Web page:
Using the word “workers” may have more specific relevance. This person was affected; their job was removed; and the company is looking to transition to another form of energy production, manufacturing, or something. That might make more sense, but I would hesitate to use “communities”. That really broadens it as to who is affected. It could go on and on, and that's not the intention of the amendment.

December 7th, 2006 / 9:35 a.m.
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Nathan Cullen NDP Skeena—Bulkley Valley, BC

Yes, this is an important clarification.

The original submission talks about a “just transition fund”. That is not what's being proposed now. It's:

measures to provide for a just transition for industry affected by greenhouse gas emission reductions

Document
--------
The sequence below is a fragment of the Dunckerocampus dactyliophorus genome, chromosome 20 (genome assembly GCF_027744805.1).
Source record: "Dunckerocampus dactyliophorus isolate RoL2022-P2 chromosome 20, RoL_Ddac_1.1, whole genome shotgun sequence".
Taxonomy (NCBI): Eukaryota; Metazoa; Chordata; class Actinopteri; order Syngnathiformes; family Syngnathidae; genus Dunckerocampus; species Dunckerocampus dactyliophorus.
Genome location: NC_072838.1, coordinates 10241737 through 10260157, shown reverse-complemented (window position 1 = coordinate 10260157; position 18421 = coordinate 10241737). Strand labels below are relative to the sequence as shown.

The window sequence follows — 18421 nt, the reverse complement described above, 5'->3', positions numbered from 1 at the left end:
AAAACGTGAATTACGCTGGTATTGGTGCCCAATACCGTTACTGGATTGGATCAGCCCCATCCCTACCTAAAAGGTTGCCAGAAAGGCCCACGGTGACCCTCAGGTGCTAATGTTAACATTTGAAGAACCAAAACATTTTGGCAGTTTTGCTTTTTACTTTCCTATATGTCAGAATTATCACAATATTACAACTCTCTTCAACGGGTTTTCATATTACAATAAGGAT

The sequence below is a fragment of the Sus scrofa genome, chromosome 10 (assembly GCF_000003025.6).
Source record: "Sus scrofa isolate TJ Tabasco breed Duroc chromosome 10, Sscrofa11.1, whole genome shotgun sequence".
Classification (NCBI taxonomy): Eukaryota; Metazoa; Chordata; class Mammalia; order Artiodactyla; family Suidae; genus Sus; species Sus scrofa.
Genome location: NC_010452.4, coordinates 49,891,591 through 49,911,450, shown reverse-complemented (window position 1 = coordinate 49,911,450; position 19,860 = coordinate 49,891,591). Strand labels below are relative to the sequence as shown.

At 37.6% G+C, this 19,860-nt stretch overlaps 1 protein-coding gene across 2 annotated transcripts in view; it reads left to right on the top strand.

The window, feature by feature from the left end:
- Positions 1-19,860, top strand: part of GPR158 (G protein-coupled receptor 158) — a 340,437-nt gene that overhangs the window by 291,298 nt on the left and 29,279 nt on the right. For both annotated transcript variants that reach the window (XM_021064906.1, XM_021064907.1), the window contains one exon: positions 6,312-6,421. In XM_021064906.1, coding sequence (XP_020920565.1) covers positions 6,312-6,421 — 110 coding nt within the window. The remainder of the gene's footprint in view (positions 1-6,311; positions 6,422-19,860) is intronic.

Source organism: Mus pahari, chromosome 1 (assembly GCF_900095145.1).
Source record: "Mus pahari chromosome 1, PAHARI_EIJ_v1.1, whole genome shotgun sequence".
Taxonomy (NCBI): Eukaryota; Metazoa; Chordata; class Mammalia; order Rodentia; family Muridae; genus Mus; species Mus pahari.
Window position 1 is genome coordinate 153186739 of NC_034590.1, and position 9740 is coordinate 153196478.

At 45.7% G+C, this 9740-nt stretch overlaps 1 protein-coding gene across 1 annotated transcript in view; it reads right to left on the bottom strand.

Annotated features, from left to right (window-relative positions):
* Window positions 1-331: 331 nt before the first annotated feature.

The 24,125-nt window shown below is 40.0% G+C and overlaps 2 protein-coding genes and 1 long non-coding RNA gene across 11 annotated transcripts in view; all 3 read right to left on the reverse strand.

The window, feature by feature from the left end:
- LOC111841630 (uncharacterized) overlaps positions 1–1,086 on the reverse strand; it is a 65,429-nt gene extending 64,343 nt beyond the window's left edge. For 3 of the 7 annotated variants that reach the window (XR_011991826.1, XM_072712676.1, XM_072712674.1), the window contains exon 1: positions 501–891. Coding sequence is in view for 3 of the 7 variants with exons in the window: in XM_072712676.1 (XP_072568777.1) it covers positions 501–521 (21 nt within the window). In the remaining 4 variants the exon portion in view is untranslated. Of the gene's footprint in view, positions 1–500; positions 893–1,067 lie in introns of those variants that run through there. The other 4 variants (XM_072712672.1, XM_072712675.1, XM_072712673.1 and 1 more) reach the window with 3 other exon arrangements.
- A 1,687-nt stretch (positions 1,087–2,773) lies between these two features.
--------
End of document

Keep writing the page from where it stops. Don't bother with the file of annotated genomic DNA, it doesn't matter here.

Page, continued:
I appreciate the concern that Mr. Bigras raises. It's not an intention or a motion to suggest that we subsidize or pay those who are polluting. But we heard from many in the industry who are looking to make the transitions that if Bill C-288 is brought into full force, there was a relatively strong consensus that within some industries there would be a pretty big impact. We don't necessarily know what the impact would be, but it would be measurable.

Creating some allowance for workers in particular to move from industry to industry, into a more sustainable industry, for example--the measures would be directed in that way, not to allow industry to continue to pollute, but to allow them to transition away from their polluting practices without significantly harming one industrial sector or another. It's something for us to consider seriously, as members of Parliament, in passing a bill. If it overly targets one section or area of the country in too negative a way, the resistance within our communities will be strong.